Second, unbelievable as this may sound, Paulus had never commanded anything bigger than a battalion in the field prior to the Sixth Army! He had extensive experience (and stellar evaluations) in staff positions, up to and including 1st Quartermaster-General under Franz Halder, but his appointment surprised many for that reason. The outgoing Sixth Army commander, Field Marshal von Reichenau, was wearing a ‘second hat’ as commander of Army Group South, wanted to be relieved of the more junior position, and had recommended his onetime chief of staff for it. In the end, Reichenau got a severe stroke (while running outside in -40 degrees!) and died on the plane that took him to the hospital in Berlin. Field Marshal Fedor von Bock (uncle of anti-Hitler conspiracy kingpin Henning von Tresckow, his First Staff Officer) was switched from Army Group Center to South, and replaced in turn by Field Marshal Günther von Kluge (Tresckow stayed on).

Third, Paulus appears to have had a sense of decency. His predecessor Reichenau had been a fanatical National Socialist[**] who issued the utterly criminal and contemptible Severity Order: Paulus’s first act in office was to countermand these and similar orders.

Fourth, aside from his unwillingness to disobey direct orders from the Führer [y”sh] to hold Stalingrad at all cost, his decision to hold on to the last appears to have been motivated in large part by concern that, without the Sixth Army to tie down huge Soviet forces at Stalingrad, the entire Army Group might collapse, and with that potentially the entire Eastern Front.

His soldiers paid a terrible price for this decision. Of the 110,000 or so who eventually surrendered, only about 5 (five) percent would survive their POW experience. This wasn’t just due to mistreatment by the Red Army, but in large part due to the long siege with woefully inadequate supply from the air having depleted whatever reserves these men had left (and would sorely need to survive what was ahead).

Five, Paulus (and other generals) emphatically were not subject to these privations. You could almost say they got red carpet treatment, paired with trying to recruit them as collaborators. (With some success: One of Paulus’s former subordinates, General Walther von Seydlitz-Kurzbach set up a “League of German Officers”.) Paulus rebuffed these overtures until after the July 20, 1944 Valkyrie Plot: as per the documentary, he knew many of the participants personally and held them in esteem. German Wikipedia (caveat lector) claims that on October 30, 1944 he even proposed to Stalin [y”sh] that he would raise and command a German volunteer army from among POWs; Stalin never answered, presumably due to the lack of enthusiasm among the POWs.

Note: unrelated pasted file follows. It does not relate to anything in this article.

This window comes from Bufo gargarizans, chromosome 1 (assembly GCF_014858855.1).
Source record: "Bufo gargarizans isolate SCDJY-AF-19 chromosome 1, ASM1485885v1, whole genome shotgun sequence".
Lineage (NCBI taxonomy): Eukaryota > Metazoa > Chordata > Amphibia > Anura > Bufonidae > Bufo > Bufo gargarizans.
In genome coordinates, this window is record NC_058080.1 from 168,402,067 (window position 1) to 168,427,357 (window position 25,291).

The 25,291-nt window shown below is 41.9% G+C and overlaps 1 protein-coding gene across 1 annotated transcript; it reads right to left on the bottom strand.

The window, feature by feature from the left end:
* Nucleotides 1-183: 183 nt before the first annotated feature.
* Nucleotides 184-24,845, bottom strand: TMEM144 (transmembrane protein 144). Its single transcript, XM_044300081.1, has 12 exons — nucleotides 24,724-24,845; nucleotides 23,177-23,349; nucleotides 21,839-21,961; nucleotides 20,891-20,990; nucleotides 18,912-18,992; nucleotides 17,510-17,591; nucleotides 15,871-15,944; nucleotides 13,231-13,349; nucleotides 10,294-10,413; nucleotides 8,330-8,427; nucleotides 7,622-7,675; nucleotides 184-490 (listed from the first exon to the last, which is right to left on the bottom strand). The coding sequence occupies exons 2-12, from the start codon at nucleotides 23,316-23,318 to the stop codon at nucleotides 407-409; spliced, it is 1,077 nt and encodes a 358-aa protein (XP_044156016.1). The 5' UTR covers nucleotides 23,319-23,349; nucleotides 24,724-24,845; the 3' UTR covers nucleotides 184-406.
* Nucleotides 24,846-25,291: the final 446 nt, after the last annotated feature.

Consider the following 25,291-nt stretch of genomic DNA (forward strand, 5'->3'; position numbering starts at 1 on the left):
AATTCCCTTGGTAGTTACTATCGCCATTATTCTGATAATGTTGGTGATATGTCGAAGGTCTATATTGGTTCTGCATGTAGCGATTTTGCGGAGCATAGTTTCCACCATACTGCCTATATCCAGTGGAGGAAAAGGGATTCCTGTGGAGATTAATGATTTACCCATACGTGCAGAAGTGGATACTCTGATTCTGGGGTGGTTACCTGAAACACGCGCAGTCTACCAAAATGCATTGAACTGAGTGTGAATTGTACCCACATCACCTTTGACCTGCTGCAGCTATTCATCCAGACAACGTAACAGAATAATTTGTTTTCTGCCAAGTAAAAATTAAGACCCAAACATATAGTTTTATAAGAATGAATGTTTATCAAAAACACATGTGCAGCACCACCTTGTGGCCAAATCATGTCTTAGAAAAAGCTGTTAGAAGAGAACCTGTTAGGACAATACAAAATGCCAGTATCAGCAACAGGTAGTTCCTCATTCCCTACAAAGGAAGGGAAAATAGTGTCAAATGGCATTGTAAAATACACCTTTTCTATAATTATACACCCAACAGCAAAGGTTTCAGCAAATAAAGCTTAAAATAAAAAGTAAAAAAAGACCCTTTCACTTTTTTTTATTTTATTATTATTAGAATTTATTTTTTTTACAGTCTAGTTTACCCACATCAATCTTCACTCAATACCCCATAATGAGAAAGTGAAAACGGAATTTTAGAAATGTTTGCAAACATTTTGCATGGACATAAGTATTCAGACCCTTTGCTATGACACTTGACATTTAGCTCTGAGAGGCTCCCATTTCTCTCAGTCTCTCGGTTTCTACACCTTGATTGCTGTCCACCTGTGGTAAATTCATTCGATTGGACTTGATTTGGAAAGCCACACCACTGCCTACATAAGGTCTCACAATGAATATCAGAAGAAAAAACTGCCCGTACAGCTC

Six, Paulus agreed to testify at Nuremberg for the prosecution, but the Soviets reneged on their promise of allowing him to meet his wife and surviving son and daughter (the one son had fallen at Anzio). He was kept a prisoner until after Stalin’s death. (His family had been placed in Sippenhaft, “kin imprisonment”, by the Third Reich after Valkyrie: his wife never recovered from her imprisonment, and died in 1949.)

Seven, after Stalin’s death, Paulus was allowed to move to Dresden in the German “Democratic Republic” : he was welcomed by his former staff officer Wilhelm Adam, who had meanwhile become a politician for the NDPD, one of the communist SED’s satellite parties (its “pet German nationalists”, if you like). Paulus was assigned a luxurious villa outside the ravaged city, with a staff of servants (at least some of whom were Stasi spies, assigned to keep tabs on “Terrasse”, the code name the Stasi gave to Paulus). He was allowed to import a West German car (an Opel Kapitän) and to keep a Walther PPK pistol. His official position was as the head of the War History Research Council at the KVP (Kasernierte Volkspolizei, Garrisoned People’s Police, the predecessor of the East German Army).

The goal of the East German regime was to counteract West German chancellor Konrad Adenauer’s turn toward the US bloc (including thwarting remilitarization to what would become the Bundeswehr), and they appear to have been hoping Paulus would be useful to these aims.

He engaged in political and public activity (including organizing “All-German Officer Meetings” between wartime comrades now living on both sides of the Iron Curtain), and appears to have believed (in what with hindsight seems absurd naiveté for an officer of Paulus’s intelligence) that a reunification of Germany as a neutral state was possible.

After the second meeting, the DDR pulled the plug on the initiative. Paulus himself was forced to withdraw from further public activity by the ALS (a.k.a. “Lou Gehrig Disease”) that eventually would claim his life on February 1, 1957 — ironically, almost exactly on the fourteenth anniversary of the capitulation at Stalingrad.

Who needs Greek tragedies when you have real-life stories like this…

[*] Mitteldeutscher Rundfunk, “Central German TV” — historically, former East Germany used to be the middle part of the country, the eastern part being Silesia, Pomerania, and East Prussia.

[**] While senior officers with the nobiliary “von” in their name were, on the whole, more likely to subscribe to old-school military values, and the anti-Hitler conspiracy in the Army was almost a “band of vons”, there were prominent exceptions to the rule.